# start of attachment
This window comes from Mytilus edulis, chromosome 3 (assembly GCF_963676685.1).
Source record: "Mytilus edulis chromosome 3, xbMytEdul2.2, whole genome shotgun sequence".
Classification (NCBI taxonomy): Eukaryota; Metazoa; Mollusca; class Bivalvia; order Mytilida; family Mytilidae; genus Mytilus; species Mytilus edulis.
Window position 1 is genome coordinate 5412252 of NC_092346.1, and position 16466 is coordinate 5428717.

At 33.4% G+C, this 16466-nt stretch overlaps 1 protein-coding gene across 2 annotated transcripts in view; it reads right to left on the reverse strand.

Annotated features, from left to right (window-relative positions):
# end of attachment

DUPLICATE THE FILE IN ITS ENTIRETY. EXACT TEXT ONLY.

This window comes from Mytilus edulis, chromosome 3 (assembly GCF_963676685.1).
Source record: "Mytilus edulis chromosome 3, xbMytEdul2.2, whole genome shotgun sequence".
Classification (NCBI taxonomy): Eukaryota; Metazoa; Mollusca; class Bivalvia; order Mytilida; family Mytilidae; genus Mytilus; species Mytilus edulis.
Window position 1 is genome coordinate 5412252 of NC_092346.1, and position 16466 is coordinate 5428717.

At 33.4% G+C, this 16466-nt stretch overlaps 1 protein-coding gene across 2 annotated transcripts in view; it reads right to left on the reverse strand.

Annotated features, from left to right (window-relative positions):